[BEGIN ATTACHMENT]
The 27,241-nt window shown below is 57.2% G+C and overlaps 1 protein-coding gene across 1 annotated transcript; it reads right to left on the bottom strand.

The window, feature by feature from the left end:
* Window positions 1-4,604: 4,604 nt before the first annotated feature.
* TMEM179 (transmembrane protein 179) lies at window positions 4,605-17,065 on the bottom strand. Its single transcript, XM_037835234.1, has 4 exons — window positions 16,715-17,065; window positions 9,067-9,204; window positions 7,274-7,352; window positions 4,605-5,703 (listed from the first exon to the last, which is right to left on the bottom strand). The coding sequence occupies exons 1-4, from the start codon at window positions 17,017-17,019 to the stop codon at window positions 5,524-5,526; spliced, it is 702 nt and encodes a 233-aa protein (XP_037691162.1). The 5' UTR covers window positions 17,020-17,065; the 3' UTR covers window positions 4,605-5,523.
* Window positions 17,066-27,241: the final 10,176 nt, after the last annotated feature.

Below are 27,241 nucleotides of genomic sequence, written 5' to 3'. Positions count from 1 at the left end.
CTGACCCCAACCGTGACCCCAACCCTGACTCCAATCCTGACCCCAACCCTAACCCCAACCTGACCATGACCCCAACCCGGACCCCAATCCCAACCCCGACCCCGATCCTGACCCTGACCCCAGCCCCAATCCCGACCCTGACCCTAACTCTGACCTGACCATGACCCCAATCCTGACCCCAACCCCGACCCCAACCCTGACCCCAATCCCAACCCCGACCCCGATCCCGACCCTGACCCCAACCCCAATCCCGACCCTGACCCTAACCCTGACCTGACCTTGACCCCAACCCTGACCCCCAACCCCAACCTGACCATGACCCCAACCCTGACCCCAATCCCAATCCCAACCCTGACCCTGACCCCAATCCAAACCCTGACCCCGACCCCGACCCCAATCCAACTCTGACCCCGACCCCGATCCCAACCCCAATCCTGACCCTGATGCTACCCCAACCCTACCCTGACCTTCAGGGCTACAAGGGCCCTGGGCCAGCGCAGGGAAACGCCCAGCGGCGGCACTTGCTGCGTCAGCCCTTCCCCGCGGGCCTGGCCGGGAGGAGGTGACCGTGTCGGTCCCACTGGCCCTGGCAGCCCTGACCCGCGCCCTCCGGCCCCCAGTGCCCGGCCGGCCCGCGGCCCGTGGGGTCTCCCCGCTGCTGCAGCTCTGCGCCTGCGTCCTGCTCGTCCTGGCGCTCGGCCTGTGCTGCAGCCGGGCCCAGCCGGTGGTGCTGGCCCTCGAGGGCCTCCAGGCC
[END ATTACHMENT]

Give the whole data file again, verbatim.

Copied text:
The 27,241-nt window shown below is 57.2% G+C and overlaps 1 protein-coding gene across 1 annotated transcript; it reads right to left on the bottom strand.

The window, feature by feature from the left end:
* Window positions 1-4,604: 4,604 nt before the first annotated feature.
* TMEM179 (transmembrane protein 179) lies at window positions 4,605-17,065 on the bottom strand. Its single transcript, XM_037835234.1, has 4 exons — window positions 16,715-17,065; window positions 9,067-9,204; window positions 7,274-7,352; window positions 4,605-5,703 (listed from the first exon to the last, which is right to left on the bottom strand). The coding sequence occupies exons 1-4, from the start codon at window positions 17,017-17,019 to the stop codon at window positions 5,524-5,526; spliced, it is 702 nt and encodes a 233-aa protein (XP_037691162.1). The 5' UTR covers window positions 17,020-17,065; the 3' UTR covers window positions 4,605-5,523.
* Window positions 17,066-27,241: the final 10,176 nt, after the last annotated feature.

Below are 27,241 nucleotides of genomic sequence, written 5' to 3'. Positions count from 1 at the left end.
CTGACCCCAACCGTGACCCCAACCCTGACTCCAATCCTGACCCCAACCCTAACCCCAACCTGACCATGACCCCAACCCGGACCCCAATCCCAACCCCGACCCCGATCCTGACCCTGACCCCAGCCCCAATCCCGACCCTGACCCTAACTCTGACCTGACCATGACCCCAATCCTGACCCCAACCCCGACCCCAACCCTGACCCCAATCCCAACCCCGACCCCGATCCCGACCCTGACCCCAACCCCAATCCCGACCCTGACCCTAACCCTGACCTGACCTTGACCCCAACCCTGACCCCCAACCCCAACCTGACCATGACCCCAACCCTGACCCCAATCCCAATCCCAACCCTGACCCTGACCCCAATCCAAACCCTGACCCCGACCCCGACCCCAATCCAACTCTGACCCCGACCCCGATCCCAACCCCAATCCTGACCCTGATGCTACCCCAACCCTACCCTGACCTTCAGGGCTACAAGGGCCCTGGGCCAGCGCAGGGAAACGCCCAGCGGCGGCACTTGCTGCGTCAGCCCTTCCCCGCGGGCCTGGCCGGGAGGAGGTGACCGTGTCGGTCCCACTGGCCCTGGCAGCCCTGACCCGCGCCCTCCGGCCCCCAGTGCCCGGCCGGCCCGCGGCCCGTGGGGTCTCCCCGCTGCTGCAGCTCTGCGCCTGCGTCCTGCTCGTCCTGGCGCTCGGCCTGTGCTGCAGCCGGGCCCAGCCGGTGGTGCTGGCCCTCGAGGGCCTCCAGGCC